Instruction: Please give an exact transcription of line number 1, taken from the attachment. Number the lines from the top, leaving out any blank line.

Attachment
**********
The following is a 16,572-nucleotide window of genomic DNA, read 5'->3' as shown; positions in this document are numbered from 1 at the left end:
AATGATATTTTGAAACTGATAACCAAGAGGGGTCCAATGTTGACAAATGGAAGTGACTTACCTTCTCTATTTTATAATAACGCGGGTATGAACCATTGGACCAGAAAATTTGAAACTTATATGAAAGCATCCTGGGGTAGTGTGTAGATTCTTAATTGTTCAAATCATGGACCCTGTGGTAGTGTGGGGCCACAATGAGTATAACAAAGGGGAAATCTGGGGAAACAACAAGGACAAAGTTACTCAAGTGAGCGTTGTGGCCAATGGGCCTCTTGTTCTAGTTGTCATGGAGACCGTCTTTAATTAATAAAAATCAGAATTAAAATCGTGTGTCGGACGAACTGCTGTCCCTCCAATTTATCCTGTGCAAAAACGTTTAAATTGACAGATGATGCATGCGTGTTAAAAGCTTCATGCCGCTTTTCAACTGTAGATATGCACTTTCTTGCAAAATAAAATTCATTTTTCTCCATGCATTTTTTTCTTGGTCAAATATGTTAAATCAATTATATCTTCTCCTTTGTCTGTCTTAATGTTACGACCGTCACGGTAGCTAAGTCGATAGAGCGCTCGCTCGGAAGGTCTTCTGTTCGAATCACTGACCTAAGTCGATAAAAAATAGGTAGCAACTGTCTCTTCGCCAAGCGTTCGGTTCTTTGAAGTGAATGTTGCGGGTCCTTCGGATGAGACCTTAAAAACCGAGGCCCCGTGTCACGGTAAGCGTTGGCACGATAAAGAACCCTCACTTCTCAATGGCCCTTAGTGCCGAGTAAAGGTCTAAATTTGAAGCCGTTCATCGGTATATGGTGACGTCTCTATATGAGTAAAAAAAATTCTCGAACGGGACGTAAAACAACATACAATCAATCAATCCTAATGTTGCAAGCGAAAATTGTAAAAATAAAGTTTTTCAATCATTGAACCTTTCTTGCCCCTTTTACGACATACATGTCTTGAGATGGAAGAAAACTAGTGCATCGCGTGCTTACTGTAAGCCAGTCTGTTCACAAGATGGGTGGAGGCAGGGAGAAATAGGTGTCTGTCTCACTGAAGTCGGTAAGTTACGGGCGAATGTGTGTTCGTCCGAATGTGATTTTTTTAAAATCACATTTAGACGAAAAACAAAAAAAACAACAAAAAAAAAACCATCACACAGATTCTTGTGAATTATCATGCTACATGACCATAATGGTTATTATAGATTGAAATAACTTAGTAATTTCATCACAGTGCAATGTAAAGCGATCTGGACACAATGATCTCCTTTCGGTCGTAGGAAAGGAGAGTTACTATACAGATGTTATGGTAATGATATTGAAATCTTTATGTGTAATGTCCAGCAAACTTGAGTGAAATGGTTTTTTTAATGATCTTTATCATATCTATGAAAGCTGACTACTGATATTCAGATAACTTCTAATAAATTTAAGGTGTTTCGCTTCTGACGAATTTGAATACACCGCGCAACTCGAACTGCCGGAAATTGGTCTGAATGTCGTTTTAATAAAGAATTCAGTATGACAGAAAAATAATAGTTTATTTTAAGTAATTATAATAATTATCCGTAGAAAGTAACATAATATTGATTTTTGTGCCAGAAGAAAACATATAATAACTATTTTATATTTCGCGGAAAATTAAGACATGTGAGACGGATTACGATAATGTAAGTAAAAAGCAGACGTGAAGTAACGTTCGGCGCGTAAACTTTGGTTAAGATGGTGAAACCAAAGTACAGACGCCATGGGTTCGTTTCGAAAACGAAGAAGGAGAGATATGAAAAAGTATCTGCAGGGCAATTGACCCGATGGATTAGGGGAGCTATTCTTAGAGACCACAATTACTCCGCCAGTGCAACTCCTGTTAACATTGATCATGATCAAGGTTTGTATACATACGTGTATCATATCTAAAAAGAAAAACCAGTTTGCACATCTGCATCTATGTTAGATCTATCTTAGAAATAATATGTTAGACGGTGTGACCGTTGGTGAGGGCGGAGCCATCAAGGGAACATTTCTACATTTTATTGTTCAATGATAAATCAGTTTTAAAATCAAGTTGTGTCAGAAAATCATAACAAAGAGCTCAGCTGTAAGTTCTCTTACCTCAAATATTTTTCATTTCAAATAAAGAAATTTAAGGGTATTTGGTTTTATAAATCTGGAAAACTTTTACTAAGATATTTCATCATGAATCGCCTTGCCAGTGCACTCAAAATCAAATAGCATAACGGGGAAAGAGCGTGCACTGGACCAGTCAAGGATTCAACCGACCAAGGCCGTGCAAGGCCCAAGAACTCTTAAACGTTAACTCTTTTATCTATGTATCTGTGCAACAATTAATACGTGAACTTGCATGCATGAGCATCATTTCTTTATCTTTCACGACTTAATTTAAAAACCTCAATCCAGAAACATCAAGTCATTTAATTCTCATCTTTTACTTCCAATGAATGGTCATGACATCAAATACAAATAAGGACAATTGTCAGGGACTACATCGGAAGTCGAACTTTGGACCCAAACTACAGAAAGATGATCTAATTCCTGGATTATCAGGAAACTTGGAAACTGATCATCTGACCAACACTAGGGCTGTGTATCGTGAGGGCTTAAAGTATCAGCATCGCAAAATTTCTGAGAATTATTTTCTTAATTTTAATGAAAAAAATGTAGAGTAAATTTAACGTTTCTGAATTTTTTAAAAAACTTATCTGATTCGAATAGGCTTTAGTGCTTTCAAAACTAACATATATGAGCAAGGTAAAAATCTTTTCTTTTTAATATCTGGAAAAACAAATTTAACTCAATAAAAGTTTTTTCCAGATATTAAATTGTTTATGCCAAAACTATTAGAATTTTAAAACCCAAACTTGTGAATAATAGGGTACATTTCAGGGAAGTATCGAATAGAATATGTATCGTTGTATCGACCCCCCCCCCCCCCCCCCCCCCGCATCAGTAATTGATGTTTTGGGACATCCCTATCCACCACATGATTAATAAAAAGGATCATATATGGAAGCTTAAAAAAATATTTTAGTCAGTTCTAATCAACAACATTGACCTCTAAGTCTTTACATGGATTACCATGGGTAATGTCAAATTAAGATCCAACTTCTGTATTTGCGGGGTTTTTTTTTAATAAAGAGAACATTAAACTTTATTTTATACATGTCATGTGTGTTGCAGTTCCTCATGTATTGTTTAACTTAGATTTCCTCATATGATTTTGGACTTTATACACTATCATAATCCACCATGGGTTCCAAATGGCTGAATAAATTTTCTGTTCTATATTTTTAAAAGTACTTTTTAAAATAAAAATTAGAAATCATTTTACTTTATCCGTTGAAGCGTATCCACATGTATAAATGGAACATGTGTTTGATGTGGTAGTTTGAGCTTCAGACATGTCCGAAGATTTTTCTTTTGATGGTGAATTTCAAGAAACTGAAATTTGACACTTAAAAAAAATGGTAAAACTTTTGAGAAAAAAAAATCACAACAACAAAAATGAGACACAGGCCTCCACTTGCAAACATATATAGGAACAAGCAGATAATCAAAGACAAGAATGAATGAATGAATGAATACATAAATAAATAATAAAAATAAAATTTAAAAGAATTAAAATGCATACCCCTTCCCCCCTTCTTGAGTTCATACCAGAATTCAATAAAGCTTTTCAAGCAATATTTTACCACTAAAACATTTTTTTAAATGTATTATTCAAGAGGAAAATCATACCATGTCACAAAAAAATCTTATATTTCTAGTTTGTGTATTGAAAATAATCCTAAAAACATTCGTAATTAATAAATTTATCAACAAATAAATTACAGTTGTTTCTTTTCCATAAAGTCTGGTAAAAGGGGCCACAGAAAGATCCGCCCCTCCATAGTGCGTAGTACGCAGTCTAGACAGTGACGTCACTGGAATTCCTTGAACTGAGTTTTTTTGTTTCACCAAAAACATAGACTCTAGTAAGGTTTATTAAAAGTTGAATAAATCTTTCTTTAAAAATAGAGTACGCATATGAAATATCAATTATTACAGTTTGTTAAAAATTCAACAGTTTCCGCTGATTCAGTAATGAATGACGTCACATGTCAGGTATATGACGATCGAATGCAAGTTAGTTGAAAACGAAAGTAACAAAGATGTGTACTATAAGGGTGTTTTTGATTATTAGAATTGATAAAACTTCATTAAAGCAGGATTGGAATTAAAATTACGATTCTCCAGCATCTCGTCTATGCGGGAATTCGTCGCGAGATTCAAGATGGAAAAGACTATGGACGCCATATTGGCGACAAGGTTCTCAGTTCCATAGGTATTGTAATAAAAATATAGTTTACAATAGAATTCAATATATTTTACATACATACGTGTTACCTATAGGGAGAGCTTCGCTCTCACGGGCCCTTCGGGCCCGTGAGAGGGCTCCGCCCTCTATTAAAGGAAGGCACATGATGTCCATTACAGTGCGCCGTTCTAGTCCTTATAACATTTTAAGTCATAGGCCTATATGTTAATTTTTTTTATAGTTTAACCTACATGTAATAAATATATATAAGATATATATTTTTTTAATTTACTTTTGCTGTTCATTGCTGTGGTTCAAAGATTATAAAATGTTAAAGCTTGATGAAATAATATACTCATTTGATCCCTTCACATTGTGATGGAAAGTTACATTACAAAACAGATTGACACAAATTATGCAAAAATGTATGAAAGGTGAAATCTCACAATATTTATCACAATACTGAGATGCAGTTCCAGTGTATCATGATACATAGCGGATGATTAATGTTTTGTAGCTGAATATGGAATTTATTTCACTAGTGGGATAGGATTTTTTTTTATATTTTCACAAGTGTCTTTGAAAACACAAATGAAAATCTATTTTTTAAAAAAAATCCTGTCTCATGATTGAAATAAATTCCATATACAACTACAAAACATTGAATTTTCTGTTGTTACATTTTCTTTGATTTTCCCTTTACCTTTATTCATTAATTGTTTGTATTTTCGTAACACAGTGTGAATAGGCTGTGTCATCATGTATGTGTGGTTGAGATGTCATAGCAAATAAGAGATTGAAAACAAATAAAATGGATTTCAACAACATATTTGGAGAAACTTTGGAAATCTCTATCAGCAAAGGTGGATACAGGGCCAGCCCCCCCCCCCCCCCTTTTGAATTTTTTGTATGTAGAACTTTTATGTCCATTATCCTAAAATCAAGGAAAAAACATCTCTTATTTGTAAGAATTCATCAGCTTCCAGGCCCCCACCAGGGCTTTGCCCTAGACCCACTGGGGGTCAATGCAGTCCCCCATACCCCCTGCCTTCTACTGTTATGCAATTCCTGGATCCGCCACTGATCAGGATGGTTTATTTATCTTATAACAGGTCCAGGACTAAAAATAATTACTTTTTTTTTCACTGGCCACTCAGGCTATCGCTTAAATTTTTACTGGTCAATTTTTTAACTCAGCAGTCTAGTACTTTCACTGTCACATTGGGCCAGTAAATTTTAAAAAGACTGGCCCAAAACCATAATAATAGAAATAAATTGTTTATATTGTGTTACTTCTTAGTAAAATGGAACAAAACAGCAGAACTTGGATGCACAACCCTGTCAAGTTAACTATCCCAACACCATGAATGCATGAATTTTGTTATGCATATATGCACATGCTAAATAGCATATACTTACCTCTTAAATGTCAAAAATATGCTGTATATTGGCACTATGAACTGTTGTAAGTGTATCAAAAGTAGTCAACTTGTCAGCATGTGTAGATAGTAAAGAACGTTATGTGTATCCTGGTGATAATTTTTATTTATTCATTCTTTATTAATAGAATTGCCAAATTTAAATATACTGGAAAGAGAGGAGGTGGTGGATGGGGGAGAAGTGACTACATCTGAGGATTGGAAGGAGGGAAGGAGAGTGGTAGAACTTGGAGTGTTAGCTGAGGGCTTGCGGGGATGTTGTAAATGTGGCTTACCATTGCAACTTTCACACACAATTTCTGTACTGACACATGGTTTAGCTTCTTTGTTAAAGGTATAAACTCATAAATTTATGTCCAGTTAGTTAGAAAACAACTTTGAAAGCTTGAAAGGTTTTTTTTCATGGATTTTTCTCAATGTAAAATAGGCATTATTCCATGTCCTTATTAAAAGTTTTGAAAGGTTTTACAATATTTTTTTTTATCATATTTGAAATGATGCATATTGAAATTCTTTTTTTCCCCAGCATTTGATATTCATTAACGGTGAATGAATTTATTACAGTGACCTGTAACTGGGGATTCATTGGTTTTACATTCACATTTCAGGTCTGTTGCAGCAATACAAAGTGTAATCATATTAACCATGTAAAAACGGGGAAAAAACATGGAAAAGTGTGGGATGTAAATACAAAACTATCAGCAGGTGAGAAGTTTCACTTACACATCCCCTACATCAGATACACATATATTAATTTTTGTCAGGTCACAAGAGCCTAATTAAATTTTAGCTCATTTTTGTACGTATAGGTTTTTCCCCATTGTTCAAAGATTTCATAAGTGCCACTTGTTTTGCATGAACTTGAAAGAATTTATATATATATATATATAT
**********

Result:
The following is a 16,572-nucleotide window of genomic DNA, read 5'->3' as shown; positions in this document are numbered from 1 at the left end: